Cone of shame

08 01 17

Below is an archived edition of Ctrl Alt Right Delete, a weekly email newsletter. This edition was published on 01/08/2017. Members of Factual Democracy Project have access to past editions. Subscribe to Ctrl Alt Right Delete

We learned a valuable lesson this week: Republicans in Congress can still be shamed.

The about-face is significant because it is a strong signal, if one were needed, that public opinion still matters. Despite losing the popular vote for the White House and getting fewer overall votes for Senate seats than Democratic candidates, Republicans are on the verge of controlling all three branches of government, and have telegraphed their intention to ram through the most aggressive agenda possible. Tuesday’s faceplant suggests less may be possible than Republicans think. (Huffington Post)

House Republicans had the numbers to accomplish gutting the Office of Congressional Ethics. But less than 24 hours after the news broke, the caucus did an about-face. Victory was swift, and though it might be temporary, we now have a tactic that we know can be effective.

In a world where our president-elect seems incapable of feeling ashamed, it would be easy to dismiss shame as a tactic. And the truth is we probably can’t shame Trump, nor can we shame the trolls who gleefully support him. But we can start to peel away Trump’s support by strategically using shame. We can make association with Trump or agreement with his views toxic.

Jessica Valenti wrote a column about shame this week that really struck me. She makes the point that Trump supporters “know what they are doing is wrong. And it’s our job to remind them of it.” Certainly, congressional Republicans know what they’re doing is wrong too. That’s why the House took the ethics office vote in secret. And why Senate Republican leadership has scheduled six cabinet confirmation hearings on the same day, making it especially difficult for the public and reporters to observe them. Trump might not be capable of feeling shame, but clearly there are some GOP electeds more sensitive to it.

Brené Brown defines shame as “the fear of disconnection.” With apologies to Ms. Brown (who would not advocate shame as a tactic), I think this a really useful way of thinking about it. Shame is a way of setting a boundary. A way to inform others what is and isn’t acceptable behavior in society. Essentially we have to make our targets afraid of being banished from the island.

We can’t alienate every elected or Trump supporter. But we can peel away enough of them to make it difficult for Trump and the GOP to get things done. And the so-called alt-right gives us plenty of material to use for that purpose. A few prominent Republicans are already embarrassed that their party has been co-opted by the frog squad. We need to do everything that we can to drive that wedge.

This week will provide ample opportunity to shame lawmakers in DC. Marci Harris of POPVOX has written a comprehensive guide to help folks get started.

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When Irish Eyes are Throwing Shade

This week, The Irish Times found itself at the center of a social media storm when it published an “explainer” on the so-called alt-right. I use explainer in quotes because it read like the FAQ of an alt-right fan page online. The author is Nick Pell, an American living in Ireland and one look at his Twitter account tells you he identifies with the movement. Condemnation on Twitter and Facebook were immediate and the paper was forced to write a piece explaining why it published an article clearly written by an alt-right super fan.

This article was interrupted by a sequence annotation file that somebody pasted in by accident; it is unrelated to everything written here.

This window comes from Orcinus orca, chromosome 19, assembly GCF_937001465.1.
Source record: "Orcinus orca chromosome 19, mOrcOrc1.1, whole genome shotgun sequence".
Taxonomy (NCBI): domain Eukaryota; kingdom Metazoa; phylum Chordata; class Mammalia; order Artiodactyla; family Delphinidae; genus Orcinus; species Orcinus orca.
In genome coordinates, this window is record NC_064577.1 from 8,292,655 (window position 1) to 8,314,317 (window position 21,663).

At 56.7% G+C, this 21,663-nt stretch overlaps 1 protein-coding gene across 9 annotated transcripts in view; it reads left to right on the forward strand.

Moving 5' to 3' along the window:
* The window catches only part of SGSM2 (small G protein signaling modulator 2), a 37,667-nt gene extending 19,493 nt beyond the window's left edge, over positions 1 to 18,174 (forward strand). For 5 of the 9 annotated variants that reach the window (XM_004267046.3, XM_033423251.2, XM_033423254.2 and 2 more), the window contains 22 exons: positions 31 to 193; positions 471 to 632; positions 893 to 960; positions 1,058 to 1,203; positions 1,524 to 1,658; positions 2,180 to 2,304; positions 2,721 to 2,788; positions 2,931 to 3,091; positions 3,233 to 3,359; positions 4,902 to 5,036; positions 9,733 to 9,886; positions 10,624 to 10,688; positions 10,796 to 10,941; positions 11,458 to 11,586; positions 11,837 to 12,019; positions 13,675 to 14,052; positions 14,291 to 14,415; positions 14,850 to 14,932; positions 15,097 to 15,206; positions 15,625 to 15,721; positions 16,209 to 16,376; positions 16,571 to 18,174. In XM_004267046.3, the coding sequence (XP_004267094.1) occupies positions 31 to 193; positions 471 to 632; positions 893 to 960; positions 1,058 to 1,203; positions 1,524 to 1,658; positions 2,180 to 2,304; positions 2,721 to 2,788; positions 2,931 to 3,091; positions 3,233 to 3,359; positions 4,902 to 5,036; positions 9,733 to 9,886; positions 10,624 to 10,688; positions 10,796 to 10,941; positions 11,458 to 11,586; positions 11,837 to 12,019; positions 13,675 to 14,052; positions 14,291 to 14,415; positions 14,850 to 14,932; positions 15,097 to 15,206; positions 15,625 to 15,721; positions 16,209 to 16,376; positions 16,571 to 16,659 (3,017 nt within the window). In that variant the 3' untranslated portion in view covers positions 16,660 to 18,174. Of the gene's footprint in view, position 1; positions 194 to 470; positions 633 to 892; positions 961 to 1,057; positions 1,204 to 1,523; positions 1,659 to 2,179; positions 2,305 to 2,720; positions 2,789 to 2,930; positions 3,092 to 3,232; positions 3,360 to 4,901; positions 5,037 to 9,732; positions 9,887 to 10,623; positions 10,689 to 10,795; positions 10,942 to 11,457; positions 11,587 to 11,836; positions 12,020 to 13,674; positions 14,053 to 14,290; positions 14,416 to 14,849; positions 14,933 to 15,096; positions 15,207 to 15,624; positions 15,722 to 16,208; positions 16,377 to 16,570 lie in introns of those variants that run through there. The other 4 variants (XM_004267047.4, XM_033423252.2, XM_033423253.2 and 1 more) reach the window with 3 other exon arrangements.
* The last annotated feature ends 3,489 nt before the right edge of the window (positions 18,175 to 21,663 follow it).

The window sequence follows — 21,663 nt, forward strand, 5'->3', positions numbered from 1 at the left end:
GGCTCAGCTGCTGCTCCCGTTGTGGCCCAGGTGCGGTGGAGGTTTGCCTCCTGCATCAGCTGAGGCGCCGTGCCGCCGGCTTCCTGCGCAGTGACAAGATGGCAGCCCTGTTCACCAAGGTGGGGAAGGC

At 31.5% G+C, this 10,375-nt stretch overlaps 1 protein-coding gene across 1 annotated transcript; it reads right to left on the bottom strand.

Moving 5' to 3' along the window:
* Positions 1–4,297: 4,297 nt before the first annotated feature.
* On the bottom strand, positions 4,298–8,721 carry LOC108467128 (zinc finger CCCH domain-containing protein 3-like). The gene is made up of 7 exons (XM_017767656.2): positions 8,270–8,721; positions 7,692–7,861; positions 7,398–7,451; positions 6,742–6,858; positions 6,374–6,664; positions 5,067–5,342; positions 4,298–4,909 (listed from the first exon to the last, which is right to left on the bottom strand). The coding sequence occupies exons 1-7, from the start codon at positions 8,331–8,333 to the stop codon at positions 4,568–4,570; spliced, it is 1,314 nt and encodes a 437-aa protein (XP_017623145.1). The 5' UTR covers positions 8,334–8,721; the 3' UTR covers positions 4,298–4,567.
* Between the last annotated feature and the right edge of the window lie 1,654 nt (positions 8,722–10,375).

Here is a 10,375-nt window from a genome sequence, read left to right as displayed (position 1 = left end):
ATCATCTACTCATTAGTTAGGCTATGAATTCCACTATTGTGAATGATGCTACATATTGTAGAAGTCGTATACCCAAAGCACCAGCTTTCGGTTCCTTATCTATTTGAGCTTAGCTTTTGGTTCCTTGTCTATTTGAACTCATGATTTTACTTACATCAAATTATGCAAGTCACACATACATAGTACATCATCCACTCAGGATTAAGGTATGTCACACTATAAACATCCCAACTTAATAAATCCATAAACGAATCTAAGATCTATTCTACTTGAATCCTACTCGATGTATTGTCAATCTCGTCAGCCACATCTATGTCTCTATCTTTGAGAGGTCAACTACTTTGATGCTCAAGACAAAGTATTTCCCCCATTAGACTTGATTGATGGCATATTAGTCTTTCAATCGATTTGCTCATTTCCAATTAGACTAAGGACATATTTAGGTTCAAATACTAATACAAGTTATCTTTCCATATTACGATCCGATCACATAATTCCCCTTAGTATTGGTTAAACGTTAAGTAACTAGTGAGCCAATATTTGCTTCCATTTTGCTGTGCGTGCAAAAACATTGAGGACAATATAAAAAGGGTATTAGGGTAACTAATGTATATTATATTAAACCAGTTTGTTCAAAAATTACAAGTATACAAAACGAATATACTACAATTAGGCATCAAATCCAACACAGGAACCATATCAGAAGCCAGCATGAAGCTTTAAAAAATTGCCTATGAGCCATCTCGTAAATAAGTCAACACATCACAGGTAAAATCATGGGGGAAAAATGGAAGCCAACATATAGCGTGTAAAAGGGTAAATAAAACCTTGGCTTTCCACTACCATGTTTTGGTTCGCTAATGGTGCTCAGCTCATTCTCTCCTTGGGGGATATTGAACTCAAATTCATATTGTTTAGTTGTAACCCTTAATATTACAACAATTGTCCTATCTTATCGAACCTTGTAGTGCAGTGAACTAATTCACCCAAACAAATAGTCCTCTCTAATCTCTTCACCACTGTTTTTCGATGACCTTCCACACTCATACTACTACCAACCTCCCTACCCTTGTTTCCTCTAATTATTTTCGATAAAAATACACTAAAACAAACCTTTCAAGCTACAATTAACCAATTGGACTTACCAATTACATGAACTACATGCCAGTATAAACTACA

The Times also published a scathing rebuttal from journalist Una Mullally who did not mince words about why her paper shouldn’t have published the piece:

There are of course many ways to talk about the so-called “Alt-right” – a purposefully fluffy term for white supremacists, fascists, Nazis and others – but publishing a racist, misogynistic, trolling glossary is not one of them. I do not believe we should be interested in humouring fascism. I believe we should be invested in destroying it.

Since we’re talking about shame this week, I wanted to highlight this example. Again, Trump and his army of trolls might not be capable of feeling shame (check out Pell’s Twitter account if you don’t believe me) but we can make people of influence, companies, and institutions think twice before they amplify those voices.

It didn’t take that much shame to put The Irish Times on the defensive. As news outlets across the globe are tempted to normalize the so-called alt-right and validate their hatred, it’s on us as consumers and citizens to draw a line in the sand.


Blatant Self-Promotion

Next month, I’m participating in a debate on fake news hosted by the Daily News Innovation Lab. It’s in NYC on February 9. Learn more and RSVP here.

Several folks asked me to post last week’s article How Trump’s Army Beat us Online so it could be shared. Thanks for pushing me to do this because it’s gotten an amazing response online. Moving forward, I’ll post the main article of each newsletter to Medium for sharing.

And since a few people have asked, yes, you can forward this email. Please do and encourage others to subscribe! Ctrl Alt Right Delete has over 1,000 subscribers now — all through word of mouth and social media. Thank you for the continued support. I appreciate it!

That’s a wrap. Thanks as always to Nicole Belle for copy editing.


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